The Bilbo we meet has little taste for adventure or risk. He prefers his materially comfortable life in Bag-End to the potential dangers of the outside world. It takes Gandalf the Grey (Ian McKellen), an itinerant wizard primarily known for his fireworks displays, to spur Bilbo from his provincial complacency by forcefully introducing him to a company of twelve dwarves led by Thorin Oakenshield (Richard Armitage), the deposed heir of the dwarf kingdom. Thorin, of course, wants to reclaim his kingdom, but a dragon by the name of Smaug stands in his way.
Even after a reluctant Bilbo decides to join Gandalf, Thorin, and the other dwarves, the narrative pace doesn’t so much pick up as go sideways, filling the next hour with episodic encounters with, among others, Radegast the Brown, (Sylvester McCoy), a minor, forest- dwelling wizard who plays a marginal, tangential role. Naturally, he also encounters orcs, man-eating trolls, stone giants, and goblins — including a grotesque, repellent Goblin King whose singular design reflects Guillermo del Toro’s involvement in pre-production.
Familiar faces makes an appearance in The Hobbit: An Unexpected Journey thanks to a side trip (they’re all, ultimately, side trips) to Rivendell, the elf kingdom home to Elrond (Hugo Weaving) and Galadriel (Cate Blanchett), along with Saruman (Christopher Lee). familiar faces three, before not one, but two extended battles, one below ground and another above. Another familiar face, Gollum (Andy Serkis), appears as well. With more than a decade’s worth of motion-capture developments to draw from, the Gollum in The Hobbit: An Unexpected Journey is noticeably more expressive than the Gollum moviegoers met eleven years ago. He’s also less the wretched, woeful creature we met a decade ago. He’s far more dangerous, far more treacherous, and far more unpredictable. This Gollum is a cunning, conflicted sociopath willing to bet his life against Bilbo’s in a game of riddles. The encounter, of course, proves key for another reason: Gollum loses and Bilbo gains the ring (and object of desire) at the center of The Lord of the Rings.
Unfortunately, Gollum’s appearance proves to be short-lived. Once Bilbo and Gollum part company on less than friendly terms, the CG monsters, CG backgrounds, and CG- heavy set pieces take over, to increasingly mind- and body-numbing effect. By the time the characters in The Hobbit: An Unexpected Journey near the end of the first part of their destination audiences will be just as exhausted as the characters onscreen. The promise of two more films to round out another trilogy doesn’t feel like a promise at all. At best, it feels like a challenge. At worst, it feels like a chore. It’s probably more of the latter than the former.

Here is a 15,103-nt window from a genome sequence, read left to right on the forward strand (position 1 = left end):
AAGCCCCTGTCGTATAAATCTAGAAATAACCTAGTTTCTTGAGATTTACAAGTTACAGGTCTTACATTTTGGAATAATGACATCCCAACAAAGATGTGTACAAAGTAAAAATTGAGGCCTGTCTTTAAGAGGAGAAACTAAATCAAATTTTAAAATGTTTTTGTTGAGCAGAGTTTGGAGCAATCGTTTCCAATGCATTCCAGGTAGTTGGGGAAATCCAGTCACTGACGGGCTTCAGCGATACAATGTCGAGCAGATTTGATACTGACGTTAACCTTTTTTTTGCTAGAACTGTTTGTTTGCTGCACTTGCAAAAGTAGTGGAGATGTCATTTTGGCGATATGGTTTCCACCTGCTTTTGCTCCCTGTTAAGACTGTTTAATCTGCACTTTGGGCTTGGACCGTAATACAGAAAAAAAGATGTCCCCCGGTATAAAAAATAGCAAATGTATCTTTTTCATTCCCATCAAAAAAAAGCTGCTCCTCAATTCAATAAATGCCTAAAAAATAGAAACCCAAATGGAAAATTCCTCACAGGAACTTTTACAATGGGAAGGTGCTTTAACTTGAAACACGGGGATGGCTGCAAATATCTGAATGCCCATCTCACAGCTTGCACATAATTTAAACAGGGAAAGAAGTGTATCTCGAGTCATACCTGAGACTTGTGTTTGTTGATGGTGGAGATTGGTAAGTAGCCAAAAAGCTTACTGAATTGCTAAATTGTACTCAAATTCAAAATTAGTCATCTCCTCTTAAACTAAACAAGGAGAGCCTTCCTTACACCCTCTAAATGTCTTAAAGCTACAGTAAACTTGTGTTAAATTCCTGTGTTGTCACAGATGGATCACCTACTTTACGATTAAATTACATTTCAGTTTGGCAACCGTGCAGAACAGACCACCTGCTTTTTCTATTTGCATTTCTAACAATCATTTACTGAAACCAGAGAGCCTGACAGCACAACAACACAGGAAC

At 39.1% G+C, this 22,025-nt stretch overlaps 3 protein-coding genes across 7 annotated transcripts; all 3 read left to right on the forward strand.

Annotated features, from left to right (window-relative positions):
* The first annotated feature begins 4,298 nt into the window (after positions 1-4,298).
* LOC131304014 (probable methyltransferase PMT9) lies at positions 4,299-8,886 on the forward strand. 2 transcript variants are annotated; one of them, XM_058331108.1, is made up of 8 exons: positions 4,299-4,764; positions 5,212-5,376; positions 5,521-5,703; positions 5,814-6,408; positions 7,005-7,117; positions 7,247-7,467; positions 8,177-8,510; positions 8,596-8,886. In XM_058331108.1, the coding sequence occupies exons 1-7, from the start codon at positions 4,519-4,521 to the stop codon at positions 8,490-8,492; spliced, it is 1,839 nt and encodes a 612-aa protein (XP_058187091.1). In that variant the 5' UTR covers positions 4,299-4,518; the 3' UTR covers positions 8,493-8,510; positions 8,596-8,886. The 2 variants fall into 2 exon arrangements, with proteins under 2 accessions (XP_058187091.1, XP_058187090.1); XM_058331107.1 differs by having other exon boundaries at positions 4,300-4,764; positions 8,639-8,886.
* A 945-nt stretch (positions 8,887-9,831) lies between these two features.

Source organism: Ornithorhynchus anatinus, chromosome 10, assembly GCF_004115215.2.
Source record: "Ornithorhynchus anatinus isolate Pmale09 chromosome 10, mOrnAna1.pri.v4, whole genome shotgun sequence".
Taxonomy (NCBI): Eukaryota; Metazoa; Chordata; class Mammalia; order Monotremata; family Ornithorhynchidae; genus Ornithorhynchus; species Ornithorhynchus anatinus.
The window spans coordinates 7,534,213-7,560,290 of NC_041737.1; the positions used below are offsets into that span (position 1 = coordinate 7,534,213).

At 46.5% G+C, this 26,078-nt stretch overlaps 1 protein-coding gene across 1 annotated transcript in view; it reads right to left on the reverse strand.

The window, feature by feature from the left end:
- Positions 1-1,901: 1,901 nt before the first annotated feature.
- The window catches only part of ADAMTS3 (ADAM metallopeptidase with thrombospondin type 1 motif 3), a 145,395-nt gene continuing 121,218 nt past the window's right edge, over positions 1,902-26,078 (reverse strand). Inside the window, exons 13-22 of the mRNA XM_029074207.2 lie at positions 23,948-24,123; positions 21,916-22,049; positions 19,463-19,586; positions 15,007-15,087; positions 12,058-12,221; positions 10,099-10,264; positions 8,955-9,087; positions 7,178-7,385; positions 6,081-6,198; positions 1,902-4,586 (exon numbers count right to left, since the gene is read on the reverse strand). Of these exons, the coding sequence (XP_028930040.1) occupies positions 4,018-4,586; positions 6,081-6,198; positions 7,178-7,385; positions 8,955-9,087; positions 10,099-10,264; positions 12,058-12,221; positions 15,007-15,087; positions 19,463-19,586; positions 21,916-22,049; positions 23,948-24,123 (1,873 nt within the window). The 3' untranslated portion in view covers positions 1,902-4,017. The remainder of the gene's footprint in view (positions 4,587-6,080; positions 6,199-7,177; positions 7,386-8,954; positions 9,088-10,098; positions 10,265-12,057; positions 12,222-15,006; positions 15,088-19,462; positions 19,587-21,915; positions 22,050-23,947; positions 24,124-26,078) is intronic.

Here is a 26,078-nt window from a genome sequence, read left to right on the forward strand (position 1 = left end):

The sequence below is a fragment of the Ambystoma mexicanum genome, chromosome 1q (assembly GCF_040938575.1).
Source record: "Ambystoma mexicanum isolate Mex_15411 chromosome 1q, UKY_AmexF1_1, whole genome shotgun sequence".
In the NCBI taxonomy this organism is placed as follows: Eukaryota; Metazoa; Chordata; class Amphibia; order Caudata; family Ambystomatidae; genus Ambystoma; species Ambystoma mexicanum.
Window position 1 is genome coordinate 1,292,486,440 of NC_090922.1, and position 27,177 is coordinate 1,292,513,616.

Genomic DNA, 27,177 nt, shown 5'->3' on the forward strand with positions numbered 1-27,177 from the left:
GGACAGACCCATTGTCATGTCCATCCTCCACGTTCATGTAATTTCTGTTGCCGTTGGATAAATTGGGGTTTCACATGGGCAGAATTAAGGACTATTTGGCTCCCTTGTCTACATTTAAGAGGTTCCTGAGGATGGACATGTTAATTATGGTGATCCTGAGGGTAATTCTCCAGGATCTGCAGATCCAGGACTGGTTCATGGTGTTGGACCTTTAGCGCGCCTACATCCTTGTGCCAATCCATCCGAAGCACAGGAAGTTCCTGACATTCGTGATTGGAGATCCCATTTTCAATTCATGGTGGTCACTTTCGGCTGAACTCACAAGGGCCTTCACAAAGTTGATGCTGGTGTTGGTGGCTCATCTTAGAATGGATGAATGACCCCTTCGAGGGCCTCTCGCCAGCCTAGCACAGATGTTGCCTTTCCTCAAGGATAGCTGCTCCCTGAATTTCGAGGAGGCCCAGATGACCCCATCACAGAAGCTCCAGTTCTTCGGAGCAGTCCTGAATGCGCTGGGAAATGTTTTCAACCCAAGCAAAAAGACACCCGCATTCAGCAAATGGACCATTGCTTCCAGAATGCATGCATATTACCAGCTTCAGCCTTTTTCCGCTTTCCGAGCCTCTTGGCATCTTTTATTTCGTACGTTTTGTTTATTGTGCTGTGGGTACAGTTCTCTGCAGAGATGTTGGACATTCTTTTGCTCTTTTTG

Mel Valentin is a prominent film critic based out of Northern California. You can find his film reviews on NextProjection.com, SFStation.com, and VeryAware.com.
Star Trek Into Darkness has been one of Hollywood’s best keep secrets. Their villain is both known and unknown at the same time, the script is under heavy wraps and J.J. Abrams‘ has managed to get away with showing a measly three frames of footage.
As of next month, fans of J. R. R. Tolkien and Peter Jackson who happen to be watching The Hobbit: An Unexpected Journey (in IMAX) will be treated to 12,960 times the amount of footage Star Trek then we’ve seen all year.
With Chris Pine, Zachary Quinto, Zoe Saldana, Karl Urban, Simon Pegg, Anton Yelchin, John Cho, and Bruce Greenwood all reprising their roles from the last film alongside newcomers Alice Eve and Benedict Cumberbatch, Paramount Pictures wants to get people in the seats. So what better way then to announce a nine-minute prologue for J.J. Abrams‘ sequel that will air ahead of the Jackson trilogy on approximately 500 IMAX screens?
A great look behind the scenes of the upcoming Peter Jackson‘s The Hobbit: An Unexpected Journey has hit the Internet. It features the Dinner party scene at Bilbo’s. There’s tons of food, frolicking, and . . . and . . . beards. That music in the background just makes me smile every time I hear it.
The LOTR Disc set has great behind the scenes looks at the trilogy and one can expect the same from The Hobbit films.
The Hobbit: An Unexpected Journey hits theater screens on December 14th.
Often heralded as the “American Tolkien,” George R.R. Martin recently sat down with MTV Geek and hashed it out over which of his characters from A Song of Ice and Fire could beat J.R.R. Tolkien‘s characters from the Lord of the Rings and The Hobbit. It’s GRR vs JRR and features showdowns between Jaime and Aragorn, Smaug and Balerion, Frodo and Tyrion, and of course the Sean Bean round, Ned Stark vs Boromir.